By Maria Saporta
When I got the call that I had been diagnosed with breast cancer on the morning of Oct. 13, my first reflex was: “I don’t have time for this. Take it back.”
After all, breast cancer had not been part of my life’s plan. There was no history of breast cancer in my family. And although I have had fibrocystic breasts for decades, countless biopsies had the same result – the cysts were always benign.
It got to the point where I didn’t even want to go get a mammogram anymore because I knew they would inevitably lead to more biopsies and more negative results.
Lesson No. 1: Don’t ever assume you are immune to cancer.
Lesson No. 2: No one plans to have cancer. No one has time for it – the ongoing tests, doctors’ visits, surgery and treatment. Instead, it hits you upside the head and tells you to wake up and make time for yourself and your health.
So when this reality hit, I decided I would embrace it as another one of life’s experiences.
The good news is that my cancer is Stage 2. For people who have a breast cancer vocabulary – I’m learning it as I go – it is 100 percent estrogen-fed, which my surgeon’s nurse, Jennifer, said was really good news.
The bad news for me is that taking post-menopausal hormones would be in the past, and uncomfortable hot flashes would be in my future. I’m convinced that if there were more female medical researchers, we would have more post-menopausal options.
The cancer also is slow-growing – a 15 on a scale of 0 to 100.
Jennifer had told me initially it was in at least one of my lymph nodes. That was puzzling to my breast doctor of many years – Dr. William Barber. He explained to me that once cancer is found in a lymph node, the common assumption is that chemo will be necessary.
Lesson No. 3: Don’t make assumptions.
Dr. Barber told me he questioned whether chemo would be effective for my kind of cancer. “If it were me, I would want to have the Ocnotype DX test,” he told me in a two-hour, one-on-one visit. The Oncotype test would tell us whether chemo was necessary or effective.
The problem was that insurance rarely pays for an Oncotype test if the cancer has been found in a lymph node.
Lesson No. 4: Be willing to challenge the status quo.
The company that performs the test told me my insurance had said it wouldn’t pay for it. Would it be okay with me if they appealed that decision. “Of course,” I answered. “I want that test.”
“You will have that test,” the lady on the phone said. If the appeal were denied, the xompany would charge me the “in-network” rate – meaning it would be about the same as my co-pay. That was a no brainer.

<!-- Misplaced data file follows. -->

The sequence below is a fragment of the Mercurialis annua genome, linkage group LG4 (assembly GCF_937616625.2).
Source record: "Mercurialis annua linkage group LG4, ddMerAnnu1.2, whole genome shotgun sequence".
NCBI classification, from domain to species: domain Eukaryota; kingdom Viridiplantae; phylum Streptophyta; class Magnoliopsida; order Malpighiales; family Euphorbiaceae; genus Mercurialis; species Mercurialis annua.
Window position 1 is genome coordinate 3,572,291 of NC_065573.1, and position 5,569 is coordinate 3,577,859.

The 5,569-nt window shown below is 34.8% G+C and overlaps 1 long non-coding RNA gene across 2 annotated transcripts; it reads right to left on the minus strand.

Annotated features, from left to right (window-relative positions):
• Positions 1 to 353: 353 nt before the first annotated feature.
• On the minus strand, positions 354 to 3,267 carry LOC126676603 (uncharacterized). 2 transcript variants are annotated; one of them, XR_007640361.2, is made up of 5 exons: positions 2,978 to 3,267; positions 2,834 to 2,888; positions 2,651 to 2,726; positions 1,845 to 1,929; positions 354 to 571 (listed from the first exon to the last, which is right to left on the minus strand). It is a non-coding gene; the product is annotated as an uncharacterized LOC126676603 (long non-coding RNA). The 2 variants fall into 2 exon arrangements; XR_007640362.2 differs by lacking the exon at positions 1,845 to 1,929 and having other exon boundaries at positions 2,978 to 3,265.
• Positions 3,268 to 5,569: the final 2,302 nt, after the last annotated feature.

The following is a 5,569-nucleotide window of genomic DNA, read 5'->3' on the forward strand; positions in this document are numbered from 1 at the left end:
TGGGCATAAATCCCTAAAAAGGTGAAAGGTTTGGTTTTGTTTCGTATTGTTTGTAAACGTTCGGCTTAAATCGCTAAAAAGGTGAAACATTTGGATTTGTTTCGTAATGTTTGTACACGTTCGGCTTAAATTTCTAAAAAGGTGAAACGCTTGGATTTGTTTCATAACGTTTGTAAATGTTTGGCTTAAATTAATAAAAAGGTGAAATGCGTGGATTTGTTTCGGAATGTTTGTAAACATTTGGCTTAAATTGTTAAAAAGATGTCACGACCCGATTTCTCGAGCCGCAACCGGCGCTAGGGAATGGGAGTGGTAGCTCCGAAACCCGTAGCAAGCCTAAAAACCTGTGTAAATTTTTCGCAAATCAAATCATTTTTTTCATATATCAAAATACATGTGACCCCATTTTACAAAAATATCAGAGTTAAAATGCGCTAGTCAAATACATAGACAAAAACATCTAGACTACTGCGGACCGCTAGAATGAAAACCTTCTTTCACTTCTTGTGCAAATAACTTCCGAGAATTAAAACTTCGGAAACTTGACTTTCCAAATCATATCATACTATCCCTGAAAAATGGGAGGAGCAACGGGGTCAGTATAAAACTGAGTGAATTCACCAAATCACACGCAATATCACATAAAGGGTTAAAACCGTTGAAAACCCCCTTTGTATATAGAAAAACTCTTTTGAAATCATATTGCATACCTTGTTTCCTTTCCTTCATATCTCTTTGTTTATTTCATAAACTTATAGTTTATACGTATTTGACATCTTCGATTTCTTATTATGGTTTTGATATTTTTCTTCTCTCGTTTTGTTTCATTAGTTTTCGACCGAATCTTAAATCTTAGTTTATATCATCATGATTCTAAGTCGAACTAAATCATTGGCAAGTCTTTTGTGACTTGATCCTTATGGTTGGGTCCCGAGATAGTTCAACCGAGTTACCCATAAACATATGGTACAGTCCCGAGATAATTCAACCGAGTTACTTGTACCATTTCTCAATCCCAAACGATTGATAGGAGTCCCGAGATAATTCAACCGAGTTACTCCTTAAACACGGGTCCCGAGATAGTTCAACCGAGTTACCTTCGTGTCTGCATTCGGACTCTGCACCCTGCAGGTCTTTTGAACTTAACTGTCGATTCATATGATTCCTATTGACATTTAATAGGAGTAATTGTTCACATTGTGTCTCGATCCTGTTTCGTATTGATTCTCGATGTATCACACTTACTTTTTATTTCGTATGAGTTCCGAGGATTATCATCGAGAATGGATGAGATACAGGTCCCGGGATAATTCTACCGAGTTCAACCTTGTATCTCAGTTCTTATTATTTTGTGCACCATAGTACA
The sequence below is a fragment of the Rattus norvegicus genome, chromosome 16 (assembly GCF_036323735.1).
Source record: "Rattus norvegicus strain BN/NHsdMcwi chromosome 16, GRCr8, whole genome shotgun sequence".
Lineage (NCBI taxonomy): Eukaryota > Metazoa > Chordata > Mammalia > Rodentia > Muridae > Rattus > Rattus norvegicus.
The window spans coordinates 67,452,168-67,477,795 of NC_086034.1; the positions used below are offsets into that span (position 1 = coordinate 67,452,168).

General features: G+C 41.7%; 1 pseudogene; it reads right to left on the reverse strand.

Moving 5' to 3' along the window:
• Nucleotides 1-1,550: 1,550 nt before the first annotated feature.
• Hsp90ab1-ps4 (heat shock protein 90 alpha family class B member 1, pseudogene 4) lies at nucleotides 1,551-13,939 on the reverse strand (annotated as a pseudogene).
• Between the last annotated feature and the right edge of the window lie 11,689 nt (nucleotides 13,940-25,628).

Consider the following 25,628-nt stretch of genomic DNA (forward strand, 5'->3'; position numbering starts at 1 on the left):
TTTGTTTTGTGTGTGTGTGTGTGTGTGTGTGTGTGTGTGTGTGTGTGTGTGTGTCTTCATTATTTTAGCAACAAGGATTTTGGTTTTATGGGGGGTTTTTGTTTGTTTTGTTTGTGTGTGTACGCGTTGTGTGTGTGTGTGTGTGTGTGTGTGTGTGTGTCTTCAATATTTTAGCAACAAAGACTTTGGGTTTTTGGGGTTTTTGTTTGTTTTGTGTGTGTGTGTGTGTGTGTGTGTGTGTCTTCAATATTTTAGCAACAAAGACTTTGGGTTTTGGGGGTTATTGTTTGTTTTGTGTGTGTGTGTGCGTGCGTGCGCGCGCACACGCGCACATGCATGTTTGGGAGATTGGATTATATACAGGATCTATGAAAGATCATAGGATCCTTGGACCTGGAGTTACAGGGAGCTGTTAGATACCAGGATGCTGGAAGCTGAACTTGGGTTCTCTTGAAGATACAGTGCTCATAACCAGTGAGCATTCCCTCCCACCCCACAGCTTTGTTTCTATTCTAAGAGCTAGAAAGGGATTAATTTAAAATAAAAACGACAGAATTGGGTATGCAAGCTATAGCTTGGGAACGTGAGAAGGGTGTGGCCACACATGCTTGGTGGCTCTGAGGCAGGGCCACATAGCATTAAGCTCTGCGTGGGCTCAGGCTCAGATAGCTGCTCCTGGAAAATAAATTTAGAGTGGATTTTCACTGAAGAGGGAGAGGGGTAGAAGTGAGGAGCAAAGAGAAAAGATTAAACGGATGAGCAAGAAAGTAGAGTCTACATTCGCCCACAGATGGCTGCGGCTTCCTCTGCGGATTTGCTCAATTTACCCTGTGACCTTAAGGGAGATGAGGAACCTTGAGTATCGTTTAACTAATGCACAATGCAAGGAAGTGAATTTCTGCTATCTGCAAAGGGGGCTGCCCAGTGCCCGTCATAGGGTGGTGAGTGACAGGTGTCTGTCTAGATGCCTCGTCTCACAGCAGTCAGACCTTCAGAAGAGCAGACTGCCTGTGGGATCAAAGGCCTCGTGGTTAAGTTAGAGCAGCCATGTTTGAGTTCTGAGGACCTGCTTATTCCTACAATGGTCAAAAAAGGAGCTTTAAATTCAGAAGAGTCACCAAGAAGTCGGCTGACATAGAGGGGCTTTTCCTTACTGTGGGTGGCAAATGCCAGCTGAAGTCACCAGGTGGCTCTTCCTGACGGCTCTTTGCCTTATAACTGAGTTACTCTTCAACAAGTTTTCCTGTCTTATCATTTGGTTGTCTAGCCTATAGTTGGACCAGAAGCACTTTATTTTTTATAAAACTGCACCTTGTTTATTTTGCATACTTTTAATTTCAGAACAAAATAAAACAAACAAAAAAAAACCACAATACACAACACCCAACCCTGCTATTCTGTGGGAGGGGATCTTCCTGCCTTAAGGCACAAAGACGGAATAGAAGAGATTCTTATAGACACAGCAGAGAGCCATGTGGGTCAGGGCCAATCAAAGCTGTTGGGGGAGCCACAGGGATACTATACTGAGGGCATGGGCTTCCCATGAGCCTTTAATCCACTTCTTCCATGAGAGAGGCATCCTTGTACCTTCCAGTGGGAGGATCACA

So on Nov. 13, I had surgery – a lumpectomy plus the removal of 11 lymph. Cancer was in two of them.
The Oncotype test results also have come back. The risk of recurrence with chemo, radiation and hormonal therapy is 11 percent. The risk without chemo is 9 percent.
I’m going into such detail about something rather personal for two reasons. I want to be as transparent as possible with my family, friends, readers and the general public – with the hope that my journey can help others who may be going through a similar experience.
The second reason is so all of you can understand why I’m so thankful this Thanksgiving season. My prognosis is good. It appears I won’t have to go through chemo. But even if that weren’t the case, my brush with cancer is giving me an opportunity to reflect and reassess on what I treasure most.
I have come to welcome that reality check.
My children, my sister, my cousin in Paris and my extended family, friends and colleagues have been so supportive – making me realize we can never fully appreciate the love that surrounds us until we get such a wake-up call.
So far, I have been somewhat selective in who I’ve told. But I’ve come to realize there are so many more people I know and care about – making me even more grateful for my extended network of friends – including all the wonderful SaportaReport readers.
I want to publicly share my thanks to and appreciation for all of you – for being part of our team and community. I plan to keep you informed as I continue along this journey.
Lesson No 5: We are moving toward the individual diagnosis of different cancers based upon genes and DNA. As the medical profession moves to personalized treatments for our individual cancers, the insurance industry must keep up.
Lesson No. 6: I have realized I now have a whole new family of people who have survived breast cancer – a kind of sisterhood welcoming me into its fold. We all have a story to tell – and fortunately, most stories are of people who have beaten breast cancer.
Lesson No. 7: Another self-realization is that I love what I do. I love being a journalist, and it’s as much a part of me as the oxygen I breathe. When I insisted on working while I was recovering from surgery, I explained to my editors that work is therapeutic.
In short, I care deeply about what’s going on in our city, state and world. I want to do whatever I can to help make Atlanta better, stronger and livelier – and the best tool I have is as a journalist.
Lesson No. 8: As much as I love my profession, I also have come to realize I need greater balance in my life. The cancer has helped me take a deep breath – reminding me I need to enjoy life as much as I can. We all do.
So for all those lessons, I am especially thankful this holiday season.